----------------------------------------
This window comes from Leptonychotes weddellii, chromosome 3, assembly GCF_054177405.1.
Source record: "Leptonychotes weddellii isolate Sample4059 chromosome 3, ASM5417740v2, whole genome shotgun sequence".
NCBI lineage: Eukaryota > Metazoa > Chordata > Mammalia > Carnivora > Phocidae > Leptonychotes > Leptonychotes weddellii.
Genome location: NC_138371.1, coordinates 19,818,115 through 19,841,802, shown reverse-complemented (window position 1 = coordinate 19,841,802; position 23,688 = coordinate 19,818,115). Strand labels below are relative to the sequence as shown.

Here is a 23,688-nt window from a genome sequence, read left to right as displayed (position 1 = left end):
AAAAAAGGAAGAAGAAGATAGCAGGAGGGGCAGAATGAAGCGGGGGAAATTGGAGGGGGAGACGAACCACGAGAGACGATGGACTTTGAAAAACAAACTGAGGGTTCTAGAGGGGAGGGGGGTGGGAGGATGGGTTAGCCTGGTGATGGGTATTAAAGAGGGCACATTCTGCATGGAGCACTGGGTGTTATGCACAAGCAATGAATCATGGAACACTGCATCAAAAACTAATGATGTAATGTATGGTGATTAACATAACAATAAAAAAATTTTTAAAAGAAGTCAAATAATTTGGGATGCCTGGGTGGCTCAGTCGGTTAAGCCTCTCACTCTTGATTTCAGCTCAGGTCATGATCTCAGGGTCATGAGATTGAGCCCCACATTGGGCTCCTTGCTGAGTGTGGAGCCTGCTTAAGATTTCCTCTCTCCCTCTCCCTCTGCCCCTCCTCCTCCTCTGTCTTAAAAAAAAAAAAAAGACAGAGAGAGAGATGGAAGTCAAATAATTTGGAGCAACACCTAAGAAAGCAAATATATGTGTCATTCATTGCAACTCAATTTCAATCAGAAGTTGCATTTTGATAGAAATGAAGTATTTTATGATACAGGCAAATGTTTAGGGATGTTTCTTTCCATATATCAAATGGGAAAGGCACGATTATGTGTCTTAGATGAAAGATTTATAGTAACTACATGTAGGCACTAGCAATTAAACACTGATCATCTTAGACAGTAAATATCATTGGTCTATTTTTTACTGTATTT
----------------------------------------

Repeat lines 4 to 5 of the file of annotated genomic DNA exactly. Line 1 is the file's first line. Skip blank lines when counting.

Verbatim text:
Genome location: NC_138371.1, coordinates 19,818,115 through 19,841,802, shown reverse-complemented (window position 1 = coordinate 19,841,802; position 23,688 = coordinate 19,818,115). Strand labels below are relative to the sequence as shown.

Here is a 23,688-nt window from a genome sequence, read left to right as displayed (position 1 = left end):